Humans have glorious ways of vocalizing discontent: We grumble, grouse, gripe, groan, moan. One might think airing complaints requires, at the very least, a mouth. But recent research from the plant kingdom shows that a mouth isn’t essential.
Stressed plants make audible sounds that can be heard many feet away, and the type of sound corresponds with the kind of bad day they are having. The results were published Thursday in the journal Cell.
To be clear, the sounds made by harried plants are not the same as the anxious mumbling you might utter if you have a big deadline at work. The researchers suspect the nervous, popping noise is instead a byproduct of cavitation, when tiny bubbles burst and produce mini-shock waves inside the plant’s vascular system, not unlike what happens in your joints when you crack your knuckles.
“Cavitation is the most likely explanation, at least for most of the sounds,” said Lilach Hadany, a biologist at Tel Aviv University in Israel. Plants interact with organisms that produce sounds all the time — like buzzing bees — and also communicate with other life-forms, including other plants, by emitting chemicals, called volatiles. But when it came to research on plants detecting — or producing — audible sounds, the literature had been silent.
“One open question that bugged me,” Dr. Hadany said, “was the problem of plants and sounds.”
After she met Yossi Yovel, who was studying bat sounds at Tel Aviv, they decided to team up to tackle the question together. They focused on tomato and tobacco plants because they are easy to grow and have well-understood genetics.
Plants were placed in wooden soundproof boxes with two microphones pointing at their stems, ready to record anything from a subtle whisper to an outburst of slam poetry. The researchers found that not only did the plants make sounds, but that the plants also made much more of a ruckus when they were dehydrated or having their stems cut (simulating an herbivore attack).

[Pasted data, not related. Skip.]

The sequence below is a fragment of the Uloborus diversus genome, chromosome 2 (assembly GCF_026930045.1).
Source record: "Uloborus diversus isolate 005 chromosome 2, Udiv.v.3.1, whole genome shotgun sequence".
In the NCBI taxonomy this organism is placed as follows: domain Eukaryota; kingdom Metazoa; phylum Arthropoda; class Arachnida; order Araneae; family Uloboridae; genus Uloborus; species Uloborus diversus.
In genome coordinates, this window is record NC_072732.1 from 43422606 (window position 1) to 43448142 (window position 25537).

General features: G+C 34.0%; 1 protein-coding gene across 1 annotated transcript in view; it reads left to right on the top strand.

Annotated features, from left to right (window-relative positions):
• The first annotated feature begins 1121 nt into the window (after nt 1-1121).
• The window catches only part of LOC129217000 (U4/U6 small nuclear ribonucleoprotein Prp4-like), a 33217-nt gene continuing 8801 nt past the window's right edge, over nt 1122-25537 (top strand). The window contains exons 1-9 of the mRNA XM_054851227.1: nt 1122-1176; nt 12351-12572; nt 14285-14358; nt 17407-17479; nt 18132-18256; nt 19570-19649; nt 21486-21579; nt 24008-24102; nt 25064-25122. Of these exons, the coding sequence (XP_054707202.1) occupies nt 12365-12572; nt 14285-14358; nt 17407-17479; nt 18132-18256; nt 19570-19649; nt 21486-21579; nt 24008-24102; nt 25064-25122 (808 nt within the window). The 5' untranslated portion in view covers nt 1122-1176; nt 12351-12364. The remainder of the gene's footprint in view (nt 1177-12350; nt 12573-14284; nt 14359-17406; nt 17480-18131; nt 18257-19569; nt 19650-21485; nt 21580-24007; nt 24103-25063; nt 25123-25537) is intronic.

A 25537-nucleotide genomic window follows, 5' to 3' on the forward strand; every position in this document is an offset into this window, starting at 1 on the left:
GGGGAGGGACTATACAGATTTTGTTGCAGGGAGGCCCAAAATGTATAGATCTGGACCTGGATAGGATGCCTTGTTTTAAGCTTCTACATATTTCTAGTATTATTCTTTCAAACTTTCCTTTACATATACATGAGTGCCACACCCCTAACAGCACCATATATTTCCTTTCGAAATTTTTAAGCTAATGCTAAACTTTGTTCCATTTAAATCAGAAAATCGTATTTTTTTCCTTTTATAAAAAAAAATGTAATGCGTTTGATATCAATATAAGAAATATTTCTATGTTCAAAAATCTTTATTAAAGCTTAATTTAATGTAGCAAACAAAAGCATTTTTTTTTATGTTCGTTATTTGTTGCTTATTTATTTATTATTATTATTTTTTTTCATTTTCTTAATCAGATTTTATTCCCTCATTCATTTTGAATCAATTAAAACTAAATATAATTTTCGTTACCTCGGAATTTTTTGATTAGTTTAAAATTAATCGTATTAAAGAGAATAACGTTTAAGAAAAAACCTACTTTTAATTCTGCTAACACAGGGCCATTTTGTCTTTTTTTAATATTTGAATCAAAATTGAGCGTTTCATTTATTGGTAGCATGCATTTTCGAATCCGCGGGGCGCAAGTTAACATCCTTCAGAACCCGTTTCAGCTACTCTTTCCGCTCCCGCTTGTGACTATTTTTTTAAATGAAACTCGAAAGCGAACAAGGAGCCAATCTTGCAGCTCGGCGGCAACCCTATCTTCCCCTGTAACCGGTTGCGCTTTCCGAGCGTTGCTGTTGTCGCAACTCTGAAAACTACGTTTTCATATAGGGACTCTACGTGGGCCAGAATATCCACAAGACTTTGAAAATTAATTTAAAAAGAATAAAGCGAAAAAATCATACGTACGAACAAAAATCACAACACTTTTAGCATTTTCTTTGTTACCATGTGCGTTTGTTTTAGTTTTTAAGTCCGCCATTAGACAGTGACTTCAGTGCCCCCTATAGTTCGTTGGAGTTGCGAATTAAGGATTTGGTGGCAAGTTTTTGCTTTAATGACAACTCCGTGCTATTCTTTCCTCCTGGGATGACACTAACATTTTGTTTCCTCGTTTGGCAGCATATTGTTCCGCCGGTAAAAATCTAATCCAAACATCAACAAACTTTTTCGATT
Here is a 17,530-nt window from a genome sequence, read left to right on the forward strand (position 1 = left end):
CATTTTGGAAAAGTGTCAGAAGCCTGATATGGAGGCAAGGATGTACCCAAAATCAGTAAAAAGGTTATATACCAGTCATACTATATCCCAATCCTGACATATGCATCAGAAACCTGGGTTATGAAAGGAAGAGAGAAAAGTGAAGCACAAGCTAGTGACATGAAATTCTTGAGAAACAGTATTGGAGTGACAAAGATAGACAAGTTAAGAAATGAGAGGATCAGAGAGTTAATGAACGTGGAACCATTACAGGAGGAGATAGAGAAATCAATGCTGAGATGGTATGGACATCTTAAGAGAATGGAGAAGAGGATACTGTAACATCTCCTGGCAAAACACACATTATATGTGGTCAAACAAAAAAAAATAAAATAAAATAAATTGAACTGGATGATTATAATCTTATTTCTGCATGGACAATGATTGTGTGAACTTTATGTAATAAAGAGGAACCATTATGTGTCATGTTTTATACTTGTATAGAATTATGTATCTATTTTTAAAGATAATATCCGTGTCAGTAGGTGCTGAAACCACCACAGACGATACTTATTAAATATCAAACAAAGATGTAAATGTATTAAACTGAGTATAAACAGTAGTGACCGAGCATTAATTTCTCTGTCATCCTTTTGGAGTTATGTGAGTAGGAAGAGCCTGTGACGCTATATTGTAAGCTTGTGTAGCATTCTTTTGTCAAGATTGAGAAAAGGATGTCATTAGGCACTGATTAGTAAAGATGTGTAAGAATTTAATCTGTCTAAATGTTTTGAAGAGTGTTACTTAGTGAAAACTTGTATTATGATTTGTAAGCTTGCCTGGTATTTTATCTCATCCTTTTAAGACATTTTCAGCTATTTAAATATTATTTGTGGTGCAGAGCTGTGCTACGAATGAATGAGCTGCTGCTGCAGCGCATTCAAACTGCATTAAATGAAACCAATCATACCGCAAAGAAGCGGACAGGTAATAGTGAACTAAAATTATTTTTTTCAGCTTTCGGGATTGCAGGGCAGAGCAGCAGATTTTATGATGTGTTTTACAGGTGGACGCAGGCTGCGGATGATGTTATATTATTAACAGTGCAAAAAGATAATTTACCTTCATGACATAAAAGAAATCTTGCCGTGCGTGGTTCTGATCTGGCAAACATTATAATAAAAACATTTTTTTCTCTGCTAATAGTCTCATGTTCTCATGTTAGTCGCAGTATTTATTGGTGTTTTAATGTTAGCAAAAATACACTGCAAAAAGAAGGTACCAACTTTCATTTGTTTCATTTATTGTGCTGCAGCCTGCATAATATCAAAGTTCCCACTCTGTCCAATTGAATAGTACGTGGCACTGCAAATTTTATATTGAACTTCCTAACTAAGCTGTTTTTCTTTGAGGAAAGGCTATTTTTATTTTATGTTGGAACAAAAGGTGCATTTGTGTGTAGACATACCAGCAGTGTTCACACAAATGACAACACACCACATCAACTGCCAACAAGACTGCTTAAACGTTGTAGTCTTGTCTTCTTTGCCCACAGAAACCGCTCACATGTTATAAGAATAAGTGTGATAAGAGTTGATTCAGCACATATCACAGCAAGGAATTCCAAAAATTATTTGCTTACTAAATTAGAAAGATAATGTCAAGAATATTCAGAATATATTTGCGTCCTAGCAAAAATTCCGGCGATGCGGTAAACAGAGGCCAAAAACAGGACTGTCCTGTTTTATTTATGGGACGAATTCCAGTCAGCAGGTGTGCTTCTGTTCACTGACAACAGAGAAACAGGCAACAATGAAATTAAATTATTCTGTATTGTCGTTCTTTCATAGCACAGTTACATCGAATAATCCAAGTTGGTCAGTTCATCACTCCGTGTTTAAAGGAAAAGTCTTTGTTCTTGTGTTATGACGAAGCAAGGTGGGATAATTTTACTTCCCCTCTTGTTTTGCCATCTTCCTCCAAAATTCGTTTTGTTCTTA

The researchers were able to pick up the same sounds from plants in a greenhouse, too. They have since detected sounds made by other greenery, such as grapevines and wheat.
The vexed vegetables didn’t air their grievances randomly but rather made specific complaints that matched up with the type of stresses they were under. A machine-learning program could correctly tell, with 70 percent accuracy, whether the grumbling plant was thirsty or at risk of decapitation.
“That the plants are making different noises that have some information seems like the main contribution of this study,” said Richard Karban, an ecologist at the University of California, Davis, who was not involved with the research. “I think it will move the field forward.”
The peeved plants aren’t making sounds that humans can hear — they’re too high-pitched, and researchers had to process them into sounds you can hear now. But the sounds do fall within the hearing range of other animals, like mice and moths. Given that the popping sounds can be heard up to 16 feet away, there’s also the question of whether other plants could be listening in to their neighbors’ drama.
Dr. Hadany’s group previously showed in a 2019 paper that some flowers respond to the sound of approaching pollinators by making more nectar. Finding out whether any other organisms respond to the noises made by stressed-out plants, as well as potentially using the information such noises suggest about the plants’ conditions, is an important next step.
Dr. Karban could see other plant biologists raising doubts about the implications of the results but said that they highlighted the surprising sophistication of plants. As sedentary organisms, plants are “exquisitely aware of their environments,” he said.
And after reading about this study, you may find yourself wondering whether the houseplant on your windowsill is plaintively wailing about the conditions you’ve left it in.